FACC experimented with very thin ply technology to manufacture aircraft structural components (carbon fiber and glass fiber), also gained insight in manufacturing and integration of FBG sensors and experimental testing of wing structural deformations under loads. TUM gained expertise in designing wings for flutter, including tuning masses and joint structural/aerodynamical optimization, improved their knowledge in operating UAS in the common airspace. TUD gained insight in aeroelastic tailoring methods applied to manufacturable aircraft structures, improved their know-how on aircraft overall optimisation to include FEM in preliminary design. AGI-UK gained insight on the properties of aircraft wings using different design criteria (tailored vs. non-tailored). AGI-G gained insight on the characteristics of flutter frequency and modes, caused by tuning masses on the wing, also in 3D printing flight control surface parts. INASCO gained insight on embedded implementation of fibre brag sensing on small-scale instrumentation and also on reverse FEM methodology to recover loads from FBGs. SZTAKI gained insight on model order reduction of large scale LPV systems, and on automatic code generation for HILs testing environment. DLR gained insight in controllability of flexible structures with pre-defined control layout, where large scale FEM and aerodynamic models are included in the design. The control oriented modelling toolchain, developed by DLR and TUM is also beyond SOA. RWTH and AGI-G gained insight in the scale up related abstraction level, the use of standard data sharing protocols across different locations is clearly the way of the future.
The demonstrator aircraft has flown with aeroelastically tailored wings what are designed for passive load alleviation, this is a World's first. Moreover in the wing there are more than 10 distinct design regions, while in the first aeroelastically tailored wing aircraft, the X-29 has only 1 design region, an no other aircraft to date has more than one.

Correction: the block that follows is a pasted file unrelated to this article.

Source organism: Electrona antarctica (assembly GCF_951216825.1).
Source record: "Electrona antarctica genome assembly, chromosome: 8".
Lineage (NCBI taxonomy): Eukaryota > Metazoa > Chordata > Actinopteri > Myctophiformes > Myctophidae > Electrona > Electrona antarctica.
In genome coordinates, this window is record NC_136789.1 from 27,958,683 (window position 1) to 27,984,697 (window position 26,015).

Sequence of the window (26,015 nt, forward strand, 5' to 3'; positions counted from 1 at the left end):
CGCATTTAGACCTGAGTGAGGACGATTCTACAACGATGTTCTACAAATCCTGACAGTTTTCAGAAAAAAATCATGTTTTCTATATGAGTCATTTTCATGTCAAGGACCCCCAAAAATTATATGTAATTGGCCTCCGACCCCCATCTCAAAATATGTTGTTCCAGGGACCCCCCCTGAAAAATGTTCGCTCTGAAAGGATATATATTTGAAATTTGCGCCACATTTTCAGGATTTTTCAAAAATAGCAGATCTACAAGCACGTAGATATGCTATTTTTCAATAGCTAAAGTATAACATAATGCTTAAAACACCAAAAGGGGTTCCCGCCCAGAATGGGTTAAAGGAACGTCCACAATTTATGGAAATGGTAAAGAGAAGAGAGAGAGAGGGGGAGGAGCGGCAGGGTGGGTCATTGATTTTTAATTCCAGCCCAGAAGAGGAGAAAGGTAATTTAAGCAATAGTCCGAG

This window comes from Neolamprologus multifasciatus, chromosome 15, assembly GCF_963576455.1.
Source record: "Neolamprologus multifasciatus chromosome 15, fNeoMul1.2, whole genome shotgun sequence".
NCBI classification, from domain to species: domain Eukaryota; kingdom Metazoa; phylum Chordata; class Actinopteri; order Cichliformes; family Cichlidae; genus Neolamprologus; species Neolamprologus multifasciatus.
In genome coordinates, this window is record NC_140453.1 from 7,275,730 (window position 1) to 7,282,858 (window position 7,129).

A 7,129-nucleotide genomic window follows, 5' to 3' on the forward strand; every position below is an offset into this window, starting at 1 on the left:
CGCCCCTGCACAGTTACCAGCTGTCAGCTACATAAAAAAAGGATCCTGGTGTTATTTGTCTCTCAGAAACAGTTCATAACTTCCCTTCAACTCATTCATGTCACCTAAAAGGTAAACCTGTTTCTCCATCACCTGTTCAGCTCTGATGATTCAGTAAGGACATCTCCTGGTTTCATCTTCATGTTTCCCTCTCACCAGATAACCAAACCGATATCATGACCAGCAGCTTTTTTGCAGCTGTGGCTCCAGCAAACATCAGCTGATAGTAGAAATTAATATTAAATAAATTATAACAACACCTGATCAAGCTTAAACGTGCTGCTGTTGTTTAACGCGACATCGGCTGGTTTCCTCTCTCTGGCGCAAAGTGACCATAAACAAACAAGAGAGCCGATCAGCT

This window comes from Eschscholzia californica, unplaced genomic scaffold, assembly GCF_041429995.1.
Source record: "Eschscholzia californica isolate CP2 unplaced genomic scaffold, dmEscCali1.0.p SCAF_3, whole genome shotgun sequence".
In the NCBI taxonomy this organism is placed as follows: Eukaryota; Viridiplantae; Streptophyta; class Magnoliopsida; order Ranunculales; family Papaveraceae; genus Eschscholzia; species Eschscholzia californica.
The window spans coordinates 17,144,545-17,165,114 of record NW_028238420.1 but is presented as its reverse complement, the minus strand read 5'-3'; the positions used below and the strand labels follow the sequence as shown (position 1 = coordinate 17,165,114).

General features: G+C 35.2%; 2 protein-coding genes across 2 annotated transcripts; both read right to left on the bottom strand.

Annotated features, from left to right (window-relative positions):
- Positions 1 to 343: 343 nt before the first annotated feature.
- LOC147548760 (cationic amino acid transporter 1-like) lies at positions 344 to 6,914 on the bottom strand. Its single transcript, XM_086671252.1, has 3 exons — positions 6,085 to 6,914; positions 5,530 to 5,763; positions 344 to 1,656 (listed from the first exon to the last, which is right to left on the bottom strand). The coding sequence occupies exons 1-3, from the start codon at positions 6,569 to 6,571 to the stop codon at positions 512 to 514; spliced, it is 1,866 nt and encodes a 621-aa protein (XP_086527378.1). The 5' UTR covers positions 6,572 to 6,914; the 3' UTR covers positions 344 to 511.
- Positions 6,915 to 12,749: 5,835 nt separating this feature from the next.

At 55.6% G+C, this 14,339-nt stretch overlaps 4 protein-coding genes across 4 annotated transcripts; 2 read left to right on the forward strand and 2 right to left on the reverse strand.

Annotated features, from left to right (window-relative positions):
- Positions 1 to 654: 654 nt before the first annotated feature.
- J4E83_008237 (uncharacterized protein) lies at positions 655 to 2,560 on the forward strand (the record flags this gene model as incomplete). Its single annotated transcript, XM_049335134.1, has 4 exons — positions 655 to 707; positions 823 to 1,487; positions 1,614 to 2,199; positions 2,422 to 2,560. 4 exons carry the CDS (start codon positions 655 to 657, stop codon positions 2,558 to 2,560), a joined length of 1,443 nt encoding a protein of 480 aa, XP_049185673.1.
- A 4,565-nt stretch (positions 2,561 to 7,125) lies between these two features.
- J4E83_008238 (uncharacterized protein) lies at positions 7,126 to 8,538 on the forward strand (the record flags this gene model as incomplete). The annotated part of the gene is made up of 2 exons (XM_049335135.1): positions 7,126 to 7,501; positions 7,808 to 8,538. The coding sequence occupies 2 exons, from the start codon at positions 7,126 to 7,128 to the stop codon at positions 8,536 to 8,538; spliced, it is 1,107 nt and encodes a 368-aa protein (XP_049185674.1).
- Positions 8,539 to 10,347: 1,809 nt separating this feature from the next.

Moreover the simulation, analysis and synthesis tools and methods have been matured via the collaboration of the partners and reached a much higher maturity level, from which the whole European aerospace research community can benefit. These tools and methods have been also validated by ground and flight test data, and the possible mechanisms to update and adapt the methods based on new experimental data have been also developed. The advanced sensing and shape reconstruction methods via novel sensors were also developed for the first time in Europe, after the X-56 have flown with FBG sensors in the US.
The scale-up showed a potential of 8% fuel efficiency improvement, what has a significant potential to help reducing environmental footprint and make aviation greener in the near future. The developed methods and tools also confirmed the applicability of active flutter mitigation techniques, what might be included in the certification of new commercial aircraft by EASA and FAA in the near future.
Direct drive actuator CAD
Demonstrator on display at FACC
Ground control station layout
Fully assembled flight control computer stack
Fatigue testing of 3D printed parts
Simulation view for pilot training
Fligh test area at EDMO airfield
Aircraft conceptional design with payload and control surface layout
CAD drawing of the aircraft including wings and outer skin
Finite element model of the demonstrator
CAD drawing of the aircraft fuselage with avionics components
Velocity tracking during the simulated test of the full N.L. -0 model
Conceptual drawing of the Flexop demonstrator in flight
Mode shape of the flutter mode, with external mass layout
FBW system layout for flutter mitigation